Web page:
Empiric launches Future Tech Girls initiative
Empiric has launched its Future Tech Girls initiative. It says the initiative aims to inspire 5,000 more females to pursue careers within technology roles in the UK by 2020.
In response to dwindling numbers of women in the tech sector – with just 17% of the workforce made up of females - the Future Tech Girls campaign will work with education institutions and employers to place students into relevant work experience opportunities.
Following research into the barriers to entry for emerging female talent, Future Tech Girls found a distinct lack of awareness of the opportunities and career paths available within the technology sector. In order to address this, the initiative will bring together UK companies - including RBS, JP Morgan, Hive, Softwire, VE Interactive, Output Studio, Blippar and Digital Catapult – as well as working groups and bodies including TechUK, Tech London Advocates and The Greater London Authority to educate and engage this target audience.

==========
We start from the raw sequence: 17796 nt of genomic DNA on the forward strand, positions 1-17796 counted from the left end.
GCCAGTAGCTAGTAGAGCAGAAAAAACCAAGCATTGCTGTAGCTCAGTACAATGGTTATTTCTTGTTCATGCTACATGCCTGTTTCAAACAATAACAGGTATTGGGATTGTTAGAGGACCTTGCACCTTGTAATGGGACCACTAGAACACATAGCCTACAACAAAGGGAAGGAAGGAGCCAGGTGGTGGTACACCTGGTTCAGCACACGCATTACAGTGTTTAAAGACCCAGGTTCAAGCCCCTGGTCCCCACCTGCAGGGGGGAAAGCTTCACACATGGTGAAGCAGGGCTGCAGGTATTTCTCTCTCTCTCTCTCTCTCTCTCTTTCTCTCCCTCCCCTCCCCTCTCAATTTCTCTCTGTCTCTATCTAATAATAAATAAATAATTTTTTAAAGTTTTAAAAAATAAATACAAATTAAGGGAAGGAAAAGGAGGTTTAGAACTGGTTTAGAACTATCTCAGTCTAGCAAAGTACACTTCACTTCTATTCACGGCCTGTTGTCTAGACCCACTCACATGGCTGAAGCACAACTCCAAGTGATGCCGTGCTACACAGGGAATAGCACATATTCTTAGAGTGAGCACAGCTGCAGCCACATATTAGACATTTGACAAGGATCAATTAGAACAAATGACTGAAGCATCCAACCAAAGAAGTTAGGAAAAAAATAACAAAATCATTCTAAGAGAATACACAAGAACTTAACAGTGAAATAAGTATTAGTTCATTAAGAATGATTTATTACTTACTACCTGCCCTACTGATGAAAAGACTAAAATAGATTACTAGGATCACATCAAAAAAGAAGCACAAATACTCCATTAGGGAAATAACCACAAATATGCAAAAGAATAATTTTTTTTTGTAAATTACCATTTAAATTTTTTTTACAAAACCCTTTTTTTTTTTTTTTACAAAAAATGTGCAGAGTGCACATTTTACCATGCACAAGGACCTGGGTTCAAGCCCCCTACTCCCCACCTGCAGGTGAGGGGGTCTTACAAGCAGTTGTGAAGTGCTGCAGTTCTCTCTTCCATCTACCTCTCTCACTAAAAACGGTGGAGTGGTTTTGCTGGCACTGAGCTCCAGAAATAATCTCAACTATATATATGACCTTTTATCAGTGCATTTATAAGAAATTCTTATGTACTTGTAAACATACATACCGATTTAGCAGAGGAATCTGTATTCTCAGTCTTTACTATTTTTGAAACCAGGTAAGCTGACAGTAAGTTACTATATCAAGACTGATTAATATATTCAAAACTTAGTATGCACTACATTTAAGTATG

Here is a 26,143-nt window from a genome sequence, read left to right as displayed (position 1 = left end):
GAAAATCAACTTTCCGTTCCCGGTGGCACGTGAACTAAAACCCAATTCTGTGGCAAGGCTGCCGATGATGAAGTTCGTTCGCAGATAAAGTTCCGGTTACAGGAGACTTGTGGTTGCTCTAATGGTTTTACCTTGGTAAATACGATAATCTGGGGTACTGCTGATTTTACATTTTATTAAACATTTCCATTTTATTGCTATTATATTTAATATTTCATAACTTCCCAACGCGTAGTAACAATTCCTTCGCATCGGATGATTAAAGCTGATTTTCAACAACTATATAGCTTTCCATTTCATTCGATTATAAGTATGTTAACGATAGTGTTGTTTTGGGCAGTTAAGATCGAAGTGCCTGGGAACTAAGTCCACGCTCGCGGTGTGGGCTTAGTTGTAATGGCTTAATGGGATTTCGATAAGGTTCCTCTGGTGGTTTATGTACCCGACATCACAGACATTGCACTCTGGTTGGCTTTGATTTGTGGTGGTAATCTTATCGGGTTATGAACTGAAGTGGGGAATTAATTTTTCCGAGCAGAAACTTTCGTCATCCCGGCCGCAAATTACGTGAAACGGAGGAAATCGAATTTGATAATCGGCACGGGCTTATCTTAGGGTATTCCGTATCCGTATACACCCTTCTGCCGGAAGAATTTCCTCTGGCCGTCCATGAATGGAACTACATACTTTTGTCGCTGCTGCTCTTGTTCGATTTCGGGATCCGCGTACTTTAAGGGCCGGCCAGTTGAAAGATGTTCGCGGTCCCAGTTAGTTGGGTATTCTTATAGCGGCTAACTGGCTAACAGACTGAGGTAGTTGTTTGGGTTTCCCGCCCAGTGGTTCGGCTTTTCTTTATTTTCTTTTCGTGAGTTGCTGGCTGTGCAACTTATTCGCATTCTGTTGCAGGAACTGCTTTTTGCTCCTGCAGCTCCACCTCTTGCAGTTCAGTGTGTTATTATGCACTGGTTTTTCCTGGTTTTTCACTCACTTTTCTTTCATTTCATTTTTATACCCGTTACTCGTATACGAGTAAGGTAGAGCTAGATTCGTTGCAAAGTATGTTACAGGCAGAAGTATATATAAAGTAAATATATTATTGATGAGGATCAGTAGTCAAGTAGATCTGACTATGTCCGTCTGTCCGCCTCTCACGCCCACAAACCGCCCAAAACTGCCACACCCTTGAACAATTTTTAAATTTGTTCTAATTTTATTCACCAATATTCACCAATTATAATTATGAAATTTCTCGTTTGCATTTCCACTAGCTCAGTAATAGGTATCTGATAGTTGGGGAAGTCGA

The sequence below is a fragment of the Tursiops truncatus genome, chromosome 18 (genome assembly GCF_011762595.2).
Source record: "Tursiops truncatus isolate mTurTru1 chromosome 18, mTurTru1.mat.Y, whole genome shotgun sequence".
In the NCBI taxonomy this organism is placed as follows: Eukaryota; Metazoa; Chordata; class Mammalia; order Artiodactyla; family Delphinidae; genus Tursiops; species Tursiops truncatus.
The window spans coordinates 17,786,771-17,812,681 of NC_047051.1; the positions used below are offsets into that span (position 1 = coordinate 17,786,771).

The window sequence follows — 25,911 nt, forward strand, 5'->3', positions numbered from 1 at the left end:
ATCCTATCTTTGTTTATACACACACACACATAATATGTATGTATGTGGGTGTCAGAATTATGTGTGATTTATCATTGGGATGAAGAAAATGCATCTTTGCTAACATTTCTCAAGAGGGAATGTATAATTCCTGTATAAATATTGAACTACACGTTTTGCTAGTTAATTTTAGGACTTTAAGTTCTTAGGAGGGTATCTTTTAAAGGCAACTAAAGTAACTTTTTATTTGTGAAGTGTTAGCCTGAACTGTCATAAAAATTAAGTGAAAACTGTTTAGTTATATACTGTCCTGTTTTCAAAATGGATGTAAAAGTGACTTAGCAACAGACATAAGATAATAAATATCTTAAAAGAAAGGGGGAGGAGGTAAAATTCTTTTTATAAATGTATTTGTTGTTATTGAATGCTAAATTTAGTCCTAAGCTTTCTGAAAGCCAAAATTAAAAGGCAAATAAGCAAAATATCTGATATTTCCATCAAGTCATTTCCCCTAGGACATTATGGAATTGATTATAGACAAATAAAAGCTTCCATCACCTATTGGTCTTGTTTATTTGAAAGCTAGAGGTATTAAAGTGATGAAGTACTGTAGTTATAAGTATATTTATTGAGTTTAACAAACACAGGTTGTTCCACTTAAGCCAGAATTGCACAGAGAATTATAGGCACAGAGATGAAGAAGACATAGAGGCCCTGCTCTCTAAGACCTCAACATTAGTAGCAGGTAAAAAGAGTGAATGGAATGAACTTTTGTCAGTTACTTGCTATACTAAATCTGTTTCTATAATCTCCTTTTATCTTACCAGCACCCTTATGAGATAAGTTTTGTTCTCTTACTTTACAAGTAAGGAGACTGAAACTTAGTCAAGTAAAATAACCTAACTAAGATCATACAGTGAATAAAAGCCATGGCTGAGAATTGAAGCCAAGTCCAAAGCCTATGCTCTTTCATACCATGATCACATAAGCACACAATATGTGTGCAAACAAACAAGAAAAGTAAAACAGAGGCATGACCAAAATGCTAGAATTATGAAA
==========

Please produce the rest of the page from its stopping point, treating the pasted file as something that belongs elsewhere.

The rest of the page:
By the end of 2016 alone, Future Tech Girls aims to facilitate a minimum of 100 meaningful tech work experience placements for Year 10 girls (14 and 15 year olds) across London that are currently taking ICT or Computing at GCSE level.
Sam Kamyar, co- founder of Future Tech Girls and managing director at Empiric, commented, “While the tech community is already making huge strides in addressing gender disparity across the sector, we aim for Future Tech Girls to add an extra dimension to the industry-wide mission to create a more balanced workforce.
“We don’t have a magic wand, but by working collaboratively with similarly-minded organisations, we can increase the number of women working in technology. By utilising Empiric’s skills and networks we can facilitate fulfilling and eye-opening work experience for young females at the point when they’re making critical decisions that will guide them on their vocational path. Fast forward five years, and I hope that this initiative is integral to a shift towards sustainably and strategically getting more girls into tech.”